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India’s Book-Buying Habits Say A Lot About The Country’s Economy

By Iain Marlow

Controversial politicians. Celebrity cricket players. Spiritual gurus. India’s publishing industry, like the country’s broader economic story, has a lot to work with.

So it’s perhaps no surprise India’s GDP growth of 7.1 percent — the fastest among major economies — is fueling a boom in book sales. Indian publishing successes, in return, can help provide insights into the country’s growth and consumer confidence. It is a land where the travails of a saucy, soon-to-be-married Goldman Sachs Group Inc banker — in Chetan Bhagat’s fictional One Indian Girl — is a runaway best-seller.

Nielsen estimates the sector is now worth $6.76 billion. Led by educational books, the sector is set to grow at an average compound annual growth rate of 19.3 percent until 2020.  That compares to compounded growth of less than 2 percent for global book publishing over the next five years, according to PwC.   Read more

Source: Bloomberg

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New Release: None Other by Krishna Baldev Vaid

none otherNone Other conjures a vivid portrait of a man who is old, alone and dying. Trapped in his house, consumed with lust, shame and loathing, he scribbles his frenzied ramblings in his notebooks. But what begins as a bitter tirade transforms into an anguished meditation on loneliness and the quest for solace. In Here I Am if I Am, translated into English for the first time, a hunchback at a desolate roadside contemplates the precariousness of his own existence even as his tormented mind unravels. Hypnotic and unsettling, Krishna Baldev Vaid’s highly innovative novellas expertly explore some of our biggest anxieties: the fear of abandonment, the treachery of memory and the imminence of death.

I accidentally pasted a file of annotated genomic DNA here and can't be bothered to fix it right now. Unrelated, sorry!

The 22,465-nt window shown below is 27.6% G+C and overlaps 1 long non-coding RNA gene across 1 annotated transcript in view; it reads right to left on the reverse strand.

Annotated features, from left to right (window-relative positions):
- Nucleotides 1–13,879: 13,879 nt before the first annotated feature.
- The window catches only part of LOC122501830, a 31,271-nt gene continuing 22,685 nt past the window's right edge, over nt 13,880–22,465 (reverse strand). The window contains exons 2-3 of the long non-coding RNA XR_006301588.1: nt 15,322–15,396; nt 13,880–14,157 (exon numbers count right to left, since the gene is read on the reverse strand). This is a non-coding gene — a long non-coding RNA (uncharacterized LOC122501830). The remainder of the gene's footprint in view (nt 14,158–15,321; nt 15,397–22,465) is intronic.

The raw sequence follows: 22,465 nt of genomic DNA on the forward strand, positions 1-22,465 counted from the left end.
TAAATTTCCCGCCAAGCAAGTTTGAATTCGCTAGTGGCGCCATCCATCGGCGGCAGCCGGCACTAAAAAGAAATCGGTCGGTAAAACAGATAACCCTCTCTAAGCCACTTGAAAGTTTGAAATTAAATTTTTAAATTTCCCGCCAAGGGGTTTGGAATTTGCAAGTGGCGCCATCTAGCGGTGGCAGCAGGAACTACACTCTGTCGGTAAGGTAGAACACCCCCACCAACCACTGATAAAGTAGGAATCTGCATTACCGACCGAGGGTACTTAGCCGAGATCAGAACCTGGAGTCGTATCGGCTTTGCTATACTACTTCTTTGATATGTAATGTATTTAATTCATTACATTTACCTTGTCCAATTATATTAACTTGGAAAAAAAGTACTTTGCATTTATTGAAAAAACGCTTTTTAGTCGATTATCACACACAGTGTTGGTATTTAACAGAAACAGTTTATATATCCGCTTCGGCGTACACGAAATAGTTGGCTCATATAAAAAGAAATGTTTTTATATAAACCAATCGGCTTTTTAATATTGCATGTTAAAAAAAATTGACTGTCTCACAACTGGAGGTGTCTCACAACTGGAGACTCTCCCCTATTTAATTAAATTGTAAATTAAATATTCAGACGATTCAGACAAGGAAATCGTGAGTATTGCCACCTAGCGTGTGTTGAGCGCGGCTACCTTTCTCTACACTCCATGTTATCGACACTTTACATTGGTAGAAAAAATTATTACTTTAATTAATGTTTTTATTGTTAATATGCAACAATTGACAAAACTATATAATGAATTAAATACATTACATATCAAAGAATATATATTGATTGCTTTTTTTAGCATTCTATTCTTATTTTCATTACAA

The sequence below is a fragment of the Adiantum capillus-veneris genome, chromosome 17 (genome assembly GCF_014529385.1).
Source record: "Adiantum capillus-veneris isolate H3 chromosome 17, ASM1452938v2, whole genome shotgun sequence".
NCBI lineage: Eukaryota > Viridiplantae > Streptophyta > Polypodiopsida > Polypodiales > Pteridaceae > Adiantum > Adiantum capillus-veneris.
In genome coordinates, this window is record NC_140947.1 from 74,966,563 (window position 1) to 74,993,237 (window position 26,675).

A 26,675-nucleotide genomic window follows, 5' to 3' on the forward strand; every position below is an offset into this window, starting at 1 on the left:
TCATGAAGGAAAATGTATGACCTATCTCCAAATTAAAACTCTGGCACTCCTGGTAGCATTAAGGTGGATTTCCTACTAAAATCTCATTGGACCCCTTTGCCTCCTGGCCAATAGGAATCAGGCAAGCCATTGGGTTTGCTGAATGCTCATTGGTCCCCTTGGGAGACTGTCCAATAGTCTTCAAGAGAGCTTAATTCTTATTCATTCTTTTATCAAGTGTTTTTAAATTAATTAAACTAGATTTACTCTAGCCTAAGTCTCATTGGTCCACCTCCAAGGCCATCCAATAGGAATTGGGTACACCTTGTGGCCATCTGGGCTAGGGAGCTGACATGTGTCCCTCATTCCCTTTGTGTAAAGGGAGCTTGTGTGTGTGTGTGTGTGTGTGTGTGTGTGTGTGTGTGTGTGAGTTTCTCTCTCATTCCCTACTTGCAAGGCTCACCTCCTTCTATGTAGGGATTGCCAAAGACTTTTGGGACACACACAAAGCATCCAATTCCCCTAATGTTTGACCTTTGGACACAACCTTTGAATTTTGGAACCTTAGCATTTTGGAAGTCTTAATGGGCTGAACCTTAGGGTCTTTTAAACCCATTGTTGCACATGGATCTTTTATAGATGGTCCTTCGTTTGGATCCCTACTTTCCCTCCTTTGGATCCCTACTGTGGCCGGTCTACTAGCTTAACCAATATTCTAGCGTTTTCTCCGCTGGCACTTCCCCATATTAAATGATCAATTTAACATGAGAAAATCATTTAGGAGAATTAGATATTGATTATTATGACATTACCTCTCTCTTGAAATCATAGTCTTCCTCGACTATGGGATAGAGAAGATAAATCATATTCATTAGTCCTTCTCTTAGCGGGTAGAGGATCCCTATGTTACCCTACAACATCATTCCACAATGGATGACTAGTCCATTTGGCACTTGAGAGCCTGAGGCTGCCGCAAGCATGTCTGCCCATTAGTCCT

About the Author 

Krishna Baldev Vaid, born in 1927 in Dinga, now in Pakistan, is a major Hindi writer known for his iconoclastic and innovative work. He survived the horrifying carnage that accompanied the partition of the Indian subcontinent, and regards his involuntary transplantation to the Indian side of the border as his most traumatic existential experience. Vaid was educated at Punjab and Harvard universities, and has taught at Indian and American universities. He has published novels, novellas, short stories, plays, diaries, literary criticism and translations. Among the many great books that comprise his prolific literary career, perhaps his best-known and most-loved work is the extraordinary coming-of-age novel Uska Bachpan (published in Penguin Classics as Steps in Darkness). His work has been translated into and published in English, French, German, Italian, Polish, Russian, Japanese and several Indian languages.

 


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Penguin celebrates its 30th year of publishing in India

Leading publisher Penguin completes 30 years in India and to commemorate its journey, Penguin said it will unveil ‘Penguin30’, a selection of India’s most brilliant and visionary writing in the English language published over the years.

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Some of the thirty books include timeless classics like Kalidasa’s Kumarasambhavam and Nehru’s An Autobiography as well as much-loved fiction like Vikram Seth’s The Golden Gate, Amitav Ghosh’s Sea of Poppies and Jhumpa Lahiri’s Unaccustomed Earth among others. “The beauty of these titles lie not just in the text but the distinctive cover design done up in a sumptuous colour palette to brighten up any bookshelf, and which will be a delight to possess and recommend,” the press note said.

Started in 1985, Penguin is currently the largest English language trade publisher in the subcontinent. It ban publishing in 1987 with the first six books. The company publishes over 250 new titles every year and has an active backlist of 3000 titles.

The anniversary festivities will kick-start at the Jaipur Literature Festival with the Keep Reading campaign – an idea to promote reading anywhere, anytime, and provide a variety of reading content across genres to reading enthusiasts. Being introduced in India as part of Penguin’s Keep Reading initiative, the Pop-up Cart will be a hub of 30th anniversary activities throughout the year, starting with the Jaipur Literature Festival. The 30th anniversary logo will be unveiled at the festival.